While believers commonly understand the New Testament gospels as presenting Christ’s death as “a ransom for many,” His blood “poured out for many/you,” and Jesus’ body given “for the life of the world,” the gospels of the Egyptians and Judas actually reject Jesus’ death altogether.

“The Gospel of the Egyptians” IV 74.22-75.24 states, “… Jesus who was begotten by a living Logos, he whom the great Seth has put on. And through him (Jesus) he (Seth) nailed down the powers of the thirteen aeons, and made them motionless.” This actually expresses that evil beings were nailed down as opposed to Jesus.

The gospels of Thomas, Philip, and Peter similarly express a limited or unclear significance of Jesus’ atoning death.

In one similarity to the New Testament gospels, the “Gospel of Truth” expresses an effective atoning death of Christ. “Jesus Christ enlightened those who were in darkness through oblivion. He enlightened them; he showed a way; and the way is the truth which he taught them…. He was nailed to a tree, and he became fruit of the knowledge of the Father” (Gos. Truth, 18).

In summary, Gathercole said the majority of the non-canonical gospels lacked a redemptive death of Jesus, while the New Testament gospels offered Jesus’ death as truly atoning for the sins of the world.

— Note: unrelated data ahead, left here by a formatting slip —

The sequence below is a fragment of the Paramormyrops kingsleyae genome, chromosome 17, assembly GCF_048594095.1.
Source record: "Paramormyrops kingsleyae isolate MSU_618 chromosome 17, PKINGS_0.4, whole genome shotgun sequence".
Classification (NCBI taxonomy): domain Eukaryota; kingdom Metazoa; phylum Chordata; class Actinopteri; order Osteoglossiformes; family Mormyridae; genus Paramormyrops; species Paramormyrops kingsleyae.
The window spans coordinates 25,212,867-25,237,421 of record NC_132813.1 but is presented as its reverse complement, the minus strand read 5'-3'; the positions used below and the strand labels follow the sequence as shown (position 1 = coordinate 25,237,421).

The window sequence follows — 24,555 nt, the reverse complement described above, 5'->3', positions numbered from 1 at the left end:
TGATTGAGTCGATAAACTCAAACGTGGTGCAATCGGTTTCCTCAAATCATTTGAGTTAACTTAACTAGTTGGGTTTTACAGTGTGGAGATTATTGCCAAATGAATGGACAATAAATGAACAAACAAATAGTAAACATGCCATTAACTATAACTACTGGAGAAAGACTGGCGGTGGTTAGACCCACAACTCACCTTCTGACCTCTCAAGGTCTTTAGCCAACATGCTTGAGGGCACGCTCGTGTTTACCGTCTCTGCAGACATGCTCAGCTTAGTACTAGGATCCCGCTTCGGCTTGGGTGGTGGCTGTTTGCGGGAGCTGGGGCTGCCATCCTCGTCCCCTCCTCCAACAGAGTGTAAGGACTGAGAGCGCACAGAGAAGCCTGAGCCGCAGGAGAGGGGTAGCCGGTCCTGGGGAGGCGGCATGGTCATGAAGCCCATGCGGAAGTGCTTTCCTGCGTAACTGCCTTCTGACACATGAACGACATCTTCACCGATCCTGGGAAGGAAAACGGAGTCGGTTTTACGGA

In a second example, Gathercole referenced the identity of Christ as Messiah. He described how the New Testament gospels all detailed clearly who Christ was and provided numerous titles for Him, predominantly in their introductory passages and genealogies. He further noted that the theme of Jesus as Messiah runs throughout John’s gospel in particular. Titles given Jesus included: “Christ,” “Promised Redeemer,” “son of David,” and “King of Israel.”

On the other hand, the lecturer noted that the non-canonical gospels’ references to Christ’s identity ranged from rejecting his title as “Christ” and reinterpreting His title to simply making no reference to His title at all.

One such reference was found in the Gospel of the Egyptians, where there was a strong distancing of Jesus from the Creator. Gathercole said it was believed in this gospel that the Creator was evil. Jesus was not seen as the Christ figure; He was actually seen as lower than the “Christ.”

In summarizing his lectures, Gathercole reemphasized the diversity in opinions among scholars in the field of comparing the New Testament gospels with other non-canonical gospels. In his opinion, however, the New Testament gospels — because of their strong ties to pre-existing apostolic creeds, rules of faith, and previously preached gospels — are “worlds apart from the non-canonical gospels” in their truth and accuracy.

The Sizemore Lecture series was established in 1978 in memory of Dr. Burlan A. Sizemore, Jr., professor of Old Testament and Hebrew at Midwestern Seminary from 1968-1976. This annual lecture series brings noted biblical scholars to Midwestern Seminary’s campus as a way of continuing Sizemore’s legacy of theological and biblical commitment.

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  • T. Patrick Hudson